- Credit unions were specifically mentioned as offering CEBA
- As of July 3, 688,000 applicants have been approved for roughly $27.41 billion in CEBA loans — $7 billion of which is forgivable if the loan is paid back before December 31, 2022. The cost of the program is expected to rise to $13.7 billion by the time it ends.
- Over 65% of the businesses eligible based on the payroll criteria have benefited from the CEBA program based on the initial set of eligibility criteria through early June.
- Through the BCAP, as of July 3, 148 guarantees have been confirmed for a total loan value of over $303.59 million. Based on the experience with similar products made available during the 2008-2009 financial crisis, uptake of these programs is expected to grow steadily over time.
Canada Emergency Wage Subsidy (CEWS)
- The total estimated impact of the Canada emergency wage subsidy is estimated to be $82.3 billion. That is an increase from the $45 billion estimate provided by the government last month and reflects the proposed extension and broadening of eligibility for the program. Details of the extension and broadening have not yet been announced.
Canada Emergency Response Benefit (CERB)
- As of June 28, the CERB has provided over $53 billion in benefit payments to 8.16 million Canadians. That amount is expected to rise to $80 billion based on the eight-week extension and significant take-up of the program.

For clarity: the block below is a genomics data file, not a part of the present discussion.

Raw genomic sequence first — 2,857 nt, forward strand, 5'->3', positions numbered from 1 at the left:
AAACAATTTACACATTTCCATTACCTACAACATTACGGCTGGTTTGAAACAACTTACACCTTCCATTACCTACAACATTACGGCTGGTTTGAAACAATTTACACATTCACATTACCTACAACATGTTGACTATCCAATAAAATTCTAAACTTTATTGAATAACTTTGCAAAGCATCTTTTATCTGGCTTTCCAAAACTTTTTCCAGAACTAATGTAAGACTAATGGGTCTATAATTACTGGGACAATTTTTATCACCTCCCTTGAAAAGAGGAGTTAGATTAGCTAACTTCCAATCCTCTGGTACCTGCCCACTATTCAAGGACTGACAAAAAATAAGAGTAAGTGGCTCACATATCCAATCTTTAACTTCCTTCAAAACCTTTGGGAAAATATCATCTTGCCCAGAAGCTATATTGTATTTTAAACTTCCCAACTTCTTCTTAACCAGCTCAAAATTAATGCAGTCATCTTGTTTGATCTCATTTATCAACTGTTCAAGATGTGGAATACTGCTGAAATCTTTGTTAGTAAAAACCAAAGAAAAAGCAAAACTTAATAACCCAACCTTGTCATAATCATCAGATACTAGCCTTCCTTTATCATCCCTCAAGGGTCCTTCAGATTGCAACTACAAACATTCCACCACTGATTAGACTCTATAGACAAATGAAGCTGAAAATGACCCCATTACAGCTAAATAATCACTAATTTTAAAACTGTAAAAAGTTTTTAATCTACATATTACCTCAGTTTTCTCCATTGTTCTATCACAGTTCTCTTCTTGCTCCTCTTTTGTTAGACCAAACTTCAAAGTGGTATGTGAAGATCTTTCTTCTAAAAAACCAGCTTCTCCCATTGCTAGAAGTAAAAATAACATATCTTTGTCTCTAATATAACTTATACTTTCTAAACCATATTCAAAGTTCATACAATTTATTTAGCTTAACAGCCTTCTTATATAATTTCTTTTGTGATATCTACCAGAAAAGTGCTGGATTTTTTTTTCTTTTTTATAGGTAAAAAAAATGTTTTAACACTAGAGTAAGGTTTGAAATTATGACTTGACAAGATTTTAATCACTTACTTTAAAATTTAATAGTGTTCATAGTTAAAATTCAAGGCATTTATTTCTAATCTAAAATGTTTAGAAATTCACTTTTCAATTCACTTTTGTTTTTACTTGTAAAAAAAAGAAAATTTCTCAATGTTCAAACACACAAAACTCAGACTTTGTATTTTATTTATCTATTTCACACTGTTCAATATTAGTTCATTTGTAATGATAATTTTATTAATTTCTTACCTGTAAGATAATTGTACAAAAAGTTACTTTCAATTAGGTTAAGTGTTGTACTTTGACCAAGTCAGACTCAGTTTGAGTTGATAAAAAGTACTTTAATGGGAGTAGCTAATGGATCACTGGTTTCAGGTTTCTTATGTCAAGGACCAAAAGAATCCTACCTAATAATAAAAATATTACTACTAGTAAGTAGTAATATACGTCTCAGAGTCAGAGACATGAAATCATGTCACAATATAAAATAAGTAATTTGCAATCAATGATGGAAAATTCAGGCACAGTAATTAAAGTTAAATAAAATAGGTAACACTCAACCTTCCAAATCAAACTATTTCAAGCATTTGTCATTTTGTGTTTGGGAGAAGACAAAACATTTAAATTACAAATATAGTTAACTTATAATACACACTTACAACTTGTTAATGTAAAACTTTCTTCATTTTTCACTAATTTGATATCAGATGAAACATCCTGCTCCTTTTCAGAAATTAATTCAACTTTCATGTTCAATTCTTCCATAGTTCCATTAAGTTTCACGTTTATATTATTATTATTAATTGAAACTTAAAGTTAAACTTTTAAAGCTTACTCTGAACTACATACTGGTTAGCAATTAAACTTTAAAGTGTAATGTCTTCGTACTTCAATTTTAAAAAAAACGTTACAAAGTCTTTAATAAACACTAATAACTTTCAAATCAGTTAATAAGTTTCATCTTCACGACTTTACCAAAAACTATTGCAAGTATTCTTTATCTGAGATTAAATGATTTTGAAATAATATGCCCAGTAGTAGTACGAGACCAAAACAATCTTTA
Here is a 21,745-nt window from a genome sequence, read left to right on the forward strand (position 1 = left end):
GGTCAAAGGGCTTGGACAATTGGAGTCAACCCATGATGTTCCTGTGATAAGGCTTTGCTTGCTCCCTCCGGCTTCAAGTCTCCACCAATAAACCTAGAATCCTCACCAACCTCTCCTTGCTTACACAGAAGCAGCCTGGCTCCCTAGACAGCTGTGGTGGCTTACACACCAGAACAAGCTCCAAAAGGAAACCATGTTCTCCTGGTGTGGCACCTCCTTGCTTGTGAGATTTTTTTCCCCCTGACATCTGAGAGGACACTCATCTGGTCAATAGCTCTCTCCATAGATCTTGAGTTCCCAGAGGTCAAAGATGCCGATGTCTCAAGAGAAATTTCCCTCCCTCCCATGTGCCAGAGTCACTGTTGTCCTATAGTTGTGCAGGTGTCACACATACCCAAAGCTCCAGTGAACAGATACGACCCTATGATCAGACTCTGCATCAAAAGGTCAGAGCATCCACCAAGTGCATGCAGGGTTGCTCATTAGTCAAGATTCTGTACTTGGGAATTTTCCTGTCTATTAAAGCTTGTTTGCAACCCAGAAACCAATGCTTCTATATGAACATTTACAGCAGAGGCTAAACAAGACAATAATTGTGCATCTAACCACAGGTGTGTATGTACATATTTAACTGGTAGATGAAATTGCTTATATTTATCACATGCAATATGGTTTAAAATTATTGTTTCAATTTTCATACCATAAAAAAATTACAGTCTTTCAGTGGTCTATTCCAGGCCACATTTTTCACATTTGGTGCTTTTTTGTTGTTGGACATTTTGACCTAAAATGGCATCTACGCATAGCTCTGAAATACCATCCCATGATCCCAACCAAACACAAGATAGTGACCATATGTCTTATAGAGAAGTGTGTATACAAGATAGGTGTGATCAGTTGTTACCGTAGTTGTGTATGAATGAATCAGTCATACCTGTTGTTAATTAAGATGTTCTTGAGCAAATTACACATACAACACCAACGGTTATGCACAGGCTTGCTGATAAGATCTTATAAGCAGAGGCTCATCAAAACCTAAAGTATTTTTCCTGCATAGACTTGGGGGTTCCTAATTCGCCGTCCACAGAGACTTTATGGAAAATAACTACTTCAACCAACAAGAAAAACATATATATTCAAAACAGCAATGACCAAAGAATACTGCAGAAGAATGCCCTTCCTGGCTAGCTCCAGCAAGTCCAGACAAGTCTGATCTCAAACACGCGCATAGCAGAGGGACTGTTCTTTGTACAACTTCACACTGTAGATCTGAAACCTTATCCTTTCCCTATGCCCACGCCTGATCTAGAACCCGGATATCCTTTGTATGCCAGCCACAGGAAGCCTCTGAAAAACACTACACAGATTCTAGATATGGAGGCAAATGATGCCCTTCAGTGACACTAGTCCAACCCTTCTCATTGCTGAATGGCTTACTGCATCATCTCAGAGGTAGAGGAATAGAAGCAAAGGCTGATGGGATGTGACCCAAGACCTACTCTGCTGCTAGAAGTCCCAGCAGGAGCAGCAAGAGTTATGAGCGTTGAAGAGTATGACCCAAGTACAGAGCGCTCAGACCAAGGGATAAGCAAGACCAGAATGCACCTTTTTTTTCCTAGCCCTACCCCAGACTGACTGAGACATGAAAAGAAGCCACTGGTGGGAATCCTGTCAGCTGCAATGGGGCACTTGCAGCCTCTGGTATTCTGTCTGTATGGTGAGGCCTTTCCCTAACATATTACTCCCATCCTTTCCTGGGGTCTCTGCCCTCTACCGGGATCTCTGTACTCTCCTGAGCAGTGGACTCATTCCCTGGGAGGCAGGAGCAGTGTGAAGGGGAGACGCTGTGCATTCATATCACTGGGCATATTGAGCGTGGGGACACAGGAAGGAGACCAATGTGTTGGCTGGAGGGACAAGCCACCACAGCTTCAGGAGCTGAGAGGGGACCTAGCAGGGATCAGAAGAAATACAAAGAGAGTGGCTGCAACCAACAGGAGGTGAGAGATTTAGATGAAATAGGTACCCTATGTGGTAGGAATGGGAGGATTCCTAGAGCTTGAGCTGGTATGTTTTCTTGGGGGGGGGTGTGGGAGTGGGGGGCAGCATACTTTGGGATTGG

Canada Emergency Student Benefit (CESB)
- To date, it has provided over $1.4 billion to over 600,000 applicants, which is expected to rise to $5.2 billion by the time it winds down.
- Until a vaccine or effective treatment for COVID-19 is found, the pace and trajectory of economic recovery will largely depend on Canada’s prolonged ability to contain the spread of the virus and limit resurgence.
- Government has identified women, parents, seniors, low-wage workers, youth, racialized communities and very recent immigrants as being at risk of being disproportionately affected by economic impacts of COVID-19. It is expected targeted supports for these groups will be included in any forthcoming recovery plans.
- Government will continue to fine tune support programs with an eye to preventing/remedying fraud and incentivizing Canadians to return to work.
- It has been indicated that the government is interested in exploring supporting the green economy.
- There will be a $50 billion increase in the Wage Subsidy program, but no details on changes to the program at this time.
- There will be $10 billion increase in the Employment Insurance program but no details on changes to the program at this time.
- As announced by the Prime Minister on June 5, the government will invest approximately $14 billion to support provinces and territories targeted to the areas of: health and long-term care, personal protective equipment, supports for vulnerable groups, childcare, sick leave and support for municipalities.
- The government is taking a prudent approach to financing the deficit by significantly increasing long-term bonds to lock in funding at historically low interest rates. This will ensure Canada’s debt remains affordable and sustainable for future generations and less vulnerable to increases in interest rates.
- The government is supposed to release a recovery plan in the fall, and it has been speculated the government may produce a fall budget.